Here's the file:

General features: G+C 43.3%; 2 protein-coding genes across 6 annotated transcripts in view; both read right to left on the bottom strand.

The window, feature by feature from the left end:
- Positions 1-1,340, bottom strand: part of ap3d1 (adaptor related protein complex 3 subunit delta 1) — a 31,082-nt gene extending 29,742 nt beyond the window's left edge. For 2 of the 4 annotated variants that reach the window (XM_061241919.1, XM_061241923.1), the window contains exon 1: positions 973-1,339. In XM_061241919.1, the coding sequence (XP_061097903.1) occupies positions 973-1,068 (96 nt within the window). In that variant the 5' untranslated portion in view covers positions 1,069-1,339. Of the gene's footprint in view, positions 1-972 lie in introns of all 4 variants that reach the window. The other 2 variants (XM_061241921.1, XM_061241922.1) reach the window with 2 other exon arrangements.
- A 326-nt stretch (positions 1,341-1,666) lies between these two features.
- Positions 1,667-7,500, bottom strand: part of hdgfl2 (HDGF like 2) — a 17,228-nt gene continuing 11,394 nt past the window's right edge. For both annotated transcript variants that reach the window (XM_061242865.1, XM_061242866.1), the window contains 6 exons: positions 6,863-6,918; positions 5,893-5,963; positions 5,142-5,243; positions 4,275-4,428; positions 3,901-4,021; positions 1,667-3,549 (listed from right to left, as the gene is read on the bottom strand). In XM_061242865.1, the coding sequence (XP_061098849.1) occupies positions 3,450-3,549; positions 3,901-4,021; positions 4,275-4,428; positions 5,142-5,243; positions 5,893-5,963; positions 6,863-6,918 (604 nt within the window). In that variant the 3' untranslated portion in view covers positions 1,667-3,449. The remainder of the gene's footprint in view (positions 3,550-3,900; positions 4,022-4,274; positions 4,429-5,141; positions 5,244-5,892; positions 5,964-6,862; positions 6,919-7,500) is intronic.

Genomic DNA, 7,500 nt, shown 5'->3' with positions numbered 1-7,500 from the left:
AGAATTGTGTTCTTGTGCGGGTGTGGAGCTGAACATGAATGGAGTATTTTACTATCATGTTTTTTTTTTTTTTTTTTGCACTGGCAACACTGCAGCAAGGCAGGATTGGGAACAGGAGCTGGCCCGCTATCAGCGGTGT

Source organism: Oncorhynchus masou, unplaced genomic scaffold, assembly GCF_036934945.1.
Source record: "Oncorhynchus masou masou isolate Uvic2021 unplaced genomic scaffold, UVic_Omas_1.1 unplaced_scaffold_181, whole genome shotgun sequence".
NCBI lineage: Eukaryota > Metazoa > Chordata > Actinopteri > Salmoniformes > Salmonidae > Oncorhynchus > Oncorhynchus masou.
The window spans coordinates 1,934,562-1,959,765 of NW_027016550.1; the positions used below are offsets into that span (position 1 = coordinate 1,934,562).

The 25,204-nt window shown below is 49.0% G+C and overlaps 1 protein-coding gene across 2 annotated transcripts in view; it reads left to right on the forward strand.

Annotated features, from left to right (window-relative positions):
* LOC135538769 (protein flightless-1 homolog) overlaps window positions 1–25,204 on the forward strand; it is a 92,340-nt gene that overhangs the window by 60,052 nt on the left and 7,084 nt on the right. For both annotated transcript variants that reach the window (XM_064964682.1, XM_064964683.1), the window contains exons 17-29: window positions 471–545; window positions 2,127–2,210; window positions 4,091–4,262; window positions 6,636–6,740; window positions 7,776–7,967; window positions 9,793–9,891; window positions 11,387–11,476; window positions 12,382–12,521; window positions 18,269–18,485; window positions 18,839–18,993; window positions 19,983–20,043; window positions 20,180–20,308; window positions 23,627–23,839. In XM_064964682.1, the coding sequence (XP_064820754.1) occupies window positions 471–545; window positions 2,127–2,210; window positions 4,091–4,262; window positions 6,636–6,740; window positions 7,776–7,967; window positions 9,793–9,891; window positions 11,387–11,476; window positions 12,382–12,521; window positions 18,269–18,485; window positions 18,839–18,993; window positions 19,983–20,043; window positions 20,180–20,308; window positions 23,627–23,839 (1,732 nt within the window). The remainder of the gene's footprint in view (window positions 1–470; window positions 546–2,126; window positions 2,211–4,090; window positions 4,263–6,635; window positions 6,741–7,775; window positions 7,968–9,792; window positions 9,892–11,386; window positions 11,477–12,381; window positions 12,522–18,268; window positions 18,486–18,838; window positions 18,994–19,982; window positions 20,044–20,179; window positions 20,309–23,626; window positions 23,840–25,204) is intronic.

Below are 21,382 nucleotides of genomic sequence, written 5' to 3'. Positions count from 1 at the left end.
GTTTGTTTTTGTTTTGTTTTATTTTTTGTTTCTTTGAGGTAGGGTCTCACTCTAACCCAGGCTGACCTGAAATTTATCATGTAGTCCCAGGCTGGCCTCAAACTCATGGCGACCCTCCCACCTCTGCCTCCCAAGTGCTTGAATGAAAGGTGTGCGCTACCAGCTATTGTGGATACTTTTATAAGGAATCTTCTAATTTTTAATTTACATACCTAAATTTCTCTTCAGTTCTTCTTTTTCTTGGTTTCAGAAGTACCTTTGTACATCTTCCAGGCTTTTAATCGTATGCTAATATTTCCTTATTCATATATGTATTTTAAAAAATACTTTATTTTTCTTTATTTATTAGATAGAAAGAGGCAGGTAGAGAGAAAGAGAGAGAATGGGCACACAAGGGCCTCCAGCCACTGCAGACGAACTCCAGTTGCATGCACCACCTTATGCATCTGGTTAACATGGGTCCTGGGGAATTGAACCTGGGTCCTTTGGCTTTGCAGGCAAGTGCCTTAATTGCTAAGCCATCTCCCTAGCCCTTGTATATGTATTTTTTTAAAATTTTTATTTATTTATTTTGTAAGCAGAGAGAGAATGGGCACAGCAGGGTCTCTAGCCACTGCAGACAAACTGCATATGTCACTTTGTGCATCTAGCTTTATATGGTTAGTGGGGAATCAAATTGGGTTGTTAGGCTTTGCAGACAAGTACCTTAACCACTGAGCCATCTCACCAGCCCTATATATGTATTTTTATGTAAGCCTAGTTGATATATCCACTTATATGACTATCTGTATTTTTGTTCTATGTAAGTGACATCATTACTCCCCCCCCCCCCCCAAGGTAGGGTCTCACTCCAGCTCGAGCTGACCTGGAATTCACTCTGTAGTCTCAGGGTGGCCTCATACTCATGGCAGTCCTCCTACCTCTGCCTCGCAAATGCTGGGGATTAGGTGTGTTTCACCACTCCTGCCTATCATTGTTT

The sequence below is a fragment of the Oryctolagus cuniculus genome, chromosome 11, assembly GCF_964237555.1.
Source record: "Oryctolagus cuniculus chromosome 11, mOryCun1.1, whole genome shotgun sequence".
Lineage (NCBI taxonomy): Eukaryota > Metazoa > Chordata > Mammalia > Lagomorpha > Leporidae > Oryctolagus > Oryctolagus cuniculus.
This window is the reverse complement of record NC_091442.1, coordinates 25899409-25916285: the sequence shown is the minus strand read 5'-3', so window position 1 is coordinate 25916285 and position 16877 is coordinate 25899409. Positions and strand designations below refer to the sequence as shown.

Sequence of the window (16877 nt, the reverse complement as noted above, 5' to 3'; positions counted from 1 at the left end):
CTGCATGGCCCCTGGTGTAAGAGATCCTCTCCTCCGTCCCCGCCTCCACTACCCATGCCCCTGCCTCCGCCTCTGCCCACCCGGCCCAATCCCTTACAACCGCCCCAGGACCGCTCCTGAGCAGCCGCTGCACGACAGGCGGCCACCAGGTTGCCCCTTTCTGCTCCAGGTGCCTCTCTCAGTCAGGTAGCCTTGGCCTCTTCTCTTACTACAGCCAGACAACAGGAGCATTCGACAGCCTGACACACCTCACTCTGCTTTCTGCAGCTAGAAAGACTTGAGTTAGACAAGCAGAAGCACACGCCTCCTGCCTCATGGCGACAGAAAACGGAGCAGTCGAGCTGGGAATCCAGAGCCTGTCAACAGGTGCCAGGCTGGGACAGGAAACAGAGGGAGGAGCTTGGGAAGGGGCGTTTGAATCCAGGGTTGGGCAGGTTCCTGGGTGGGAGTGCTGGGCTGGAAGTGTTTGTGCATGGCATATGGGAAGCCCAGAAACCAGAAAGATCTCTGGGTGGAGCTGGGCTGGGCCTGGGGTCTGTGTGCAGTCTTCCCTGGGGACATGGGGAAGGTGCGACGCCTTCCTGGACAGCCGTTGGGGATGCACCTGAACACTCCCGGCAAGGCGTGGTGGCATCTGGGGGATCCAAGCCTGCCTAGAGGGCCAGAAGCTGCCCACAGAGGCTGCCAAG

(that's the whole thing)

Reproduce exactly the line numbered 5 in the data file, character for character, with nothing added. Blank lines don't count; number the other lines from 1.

- Positions 1,667-7,500, bottom strand: part of hdgfl2 (HDGF like 2) — a 17,228-nt gene continuing 11,394 nt past the window's right edge. For both annotated transcript variants that reach the window (XM_061242865.1, XM_061242866.1), the window contains 6 exons: positions 6,863-6,918; positions 5,893-5,963; positions 5,142-5,243; positions 4,275-4,428; positions 3,901-4,021; positions 1,667-3,549 (listed from right to left, as the gene is read on the bottom strand). In XM_061242865.1, the coding sequence (XP_061098849.1) occupies positions 3,450-3,549; positions 3,901-4,021; positions 4,275-4,428; positions 5,142-5,243; positions 5,893-5,963; positions 6,863-6,918 (604 nt within the window). In that variant the 3' untranslated portion in view covers positions 1,667-3,449. The remainder of the gene's footprint in view (positions 3,550-3,900; positions 4,022-4,274; positions 4,429-5,141; positions 5,244-5,892; positions 5,964-6,862; positions 6,919-7,500) is intronic.